Hearsay Rule Defined
Under Arizona Rules of Evidence 801 and 802, hearsay is inadmissible unless an exception applies. Rule 801(c) defines hearsay as
a statement that:
(1) the declarant does not make while testifying at the current trial or hearing and
(2) a party offers in evidence to prove the truth of the matter asserted in the statement.
Although relatively clear, to further define the rule, a “statement” is a “person’s oral assertion, written assertion, or nonverbal conduct, if the person intended it as an assertion.” Ariz. R. Evid. 801(a). A “declarant” is “the person who made the statement.” Ariz. R. Evid. 801(b).
Whether a statement is offered “to prove the truth of the matter asserted” is often misunderstood and has created much confusion. In the context of probate and trust disputes, third-parties often are called testify about what the deceased will maker or trust maker told them. Such testimony is often relevant to resolve ambiguities in the will or trust, or to determine whether the maker had mental capacity to adopt the will, trust, amendment or other governing instrument.
So, let’s say a friend is called to testify about what her deceased friend told her before he died: “You know, I’m really upset. My son Johnny only calls me when he needs money. He doesn’t really care about me. So, after much thought, I’m going to disinherit him and leave my fortune to charity.” If that testimony were offered to prove whether Johnny truly didn’t call his father unless he needed money and didn’t care about his father, then the statements would be for the truth of the matters asserted and would be inadmissible. However, if there is a dispute about the validity of the document disinheriting Johnny, the statements would likely be relevant and admissible to prove dad’s state of mind or intent. This may be a slight oversimplification. But, we think you get the point. Whether something is hearsay depends on the purpose for which the evidence is offered. Also, other rules, such as the so-called “Dead Man’s Statute” may affect the admissibility of evidence in a probate or trust dispute.
Under Arizona Rules of Evidence 801(a) and (b), the rule against hearsay applies to a “person’s” statements and “the person who made the statement.” However, the Rules do not define “person.” So, are computer generated communications hearsay under the Rule? That was the issue addressed in a recent Arizona Court of Appeals case, State v. Stuebe.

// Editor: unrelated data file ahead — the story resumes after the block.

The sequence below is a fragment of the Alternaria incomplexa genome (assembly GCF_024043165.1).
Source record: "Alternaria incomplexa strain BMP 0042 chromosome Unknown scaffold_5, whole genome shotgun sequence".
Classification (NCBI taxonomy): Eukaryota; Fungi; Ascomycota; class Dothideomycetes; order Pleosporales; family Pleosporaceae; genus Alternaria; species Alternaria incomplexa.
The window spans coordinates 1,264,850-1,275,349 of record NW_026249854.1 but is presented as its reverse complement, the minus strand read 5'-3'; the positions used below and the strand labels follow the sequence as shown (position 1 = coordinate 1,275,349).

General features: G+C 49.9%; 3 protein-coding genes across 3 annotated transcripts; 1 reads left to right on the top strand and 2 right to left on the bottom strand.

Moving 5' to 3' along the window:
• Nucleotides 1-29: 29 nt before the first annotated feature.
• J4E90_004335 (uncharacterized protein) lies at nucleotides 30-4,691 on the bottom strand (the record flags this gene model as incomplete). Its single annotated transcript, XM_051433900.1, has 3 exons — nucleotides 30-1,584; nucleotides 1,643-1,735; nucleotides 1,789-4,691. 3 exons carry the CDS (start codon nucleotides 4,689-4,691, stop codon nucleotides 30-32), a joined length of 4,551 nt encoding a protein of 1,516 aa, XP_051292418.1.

Computer Generated Statements and the Hearsay Rules
In Stuebe, the Court had to determine whether a machine that generates information could qualify as a “person” under the Arizona Rules of Evidence. There, Jerry L. Stuebe was convicted of burglary and possession of burglary tools.
Before dawn one morning in February 2018, law enforcement responded to a 911 call from a security company concerning a silent alarm at a mostly vacant commercial property called Zanjero Falls West. Upon arrival, a law enforcement officer saw two individuals running toward an SUV. The officer stopped the vehicle as someone started to drive it away. Stuebe was a passenger in the SUV. Afterwards, officers retraced the SUV’s path and discovered two large bags containing copper wire. The officers also found a two-way radio, bolt cutters, a hacksaw, a flashlight, and other burglary tools. Triggered by a motion detector, a security camera at the property recorded the burglary.
At the commercial property, there was a motion-activated security camera that automatically recorded a video once a sensor was triggered. The system then produced an email and immediately sent it to the property manager. The email only contained the date, time, client ID, serial numbers, camera location code and language that read “Automated message- please do not reply to this address.” At trial, the State attempted to introduce into evidence the automated email and video. Stuebe objected. The Superior Court overruled the objections and admitted the evidence. Stuebe appealed.
Since there is no set definition of “person” in the Rules of Evidence, the Court of Appeals interpreted the word according to its common definition. Arizona’s “Dictionary Act” defines “person” as “a corporation, company, partnership, firm, association or society as well as a natural person.” The definition does not include a computer or other machine. Thus, the Court held that the email and video were not statements by a “person,” but were “machine produced.” They were not made by a person and could not be classified as hearsay. Therefore, the evidence was admissible. Thus, the Court of Appeals affirmed the Superior Court’s decision to admit the evidence.
How Will this Affect Litigation?
While Stuebe was decided in the context of a criminal case, the rules of evidence apply across most areas of the law and may have an effect in litigation involving probate, trusts or estates. Going forward, it will be unlikely machine-produced statements will be deemed inadmissible on a hearsay basis. Rather, concerns about these statements can be addressed through the process of authentication – whether the email or video were altered or otherwise tampered with. If you have any questions about this interesting issue, please let us know.
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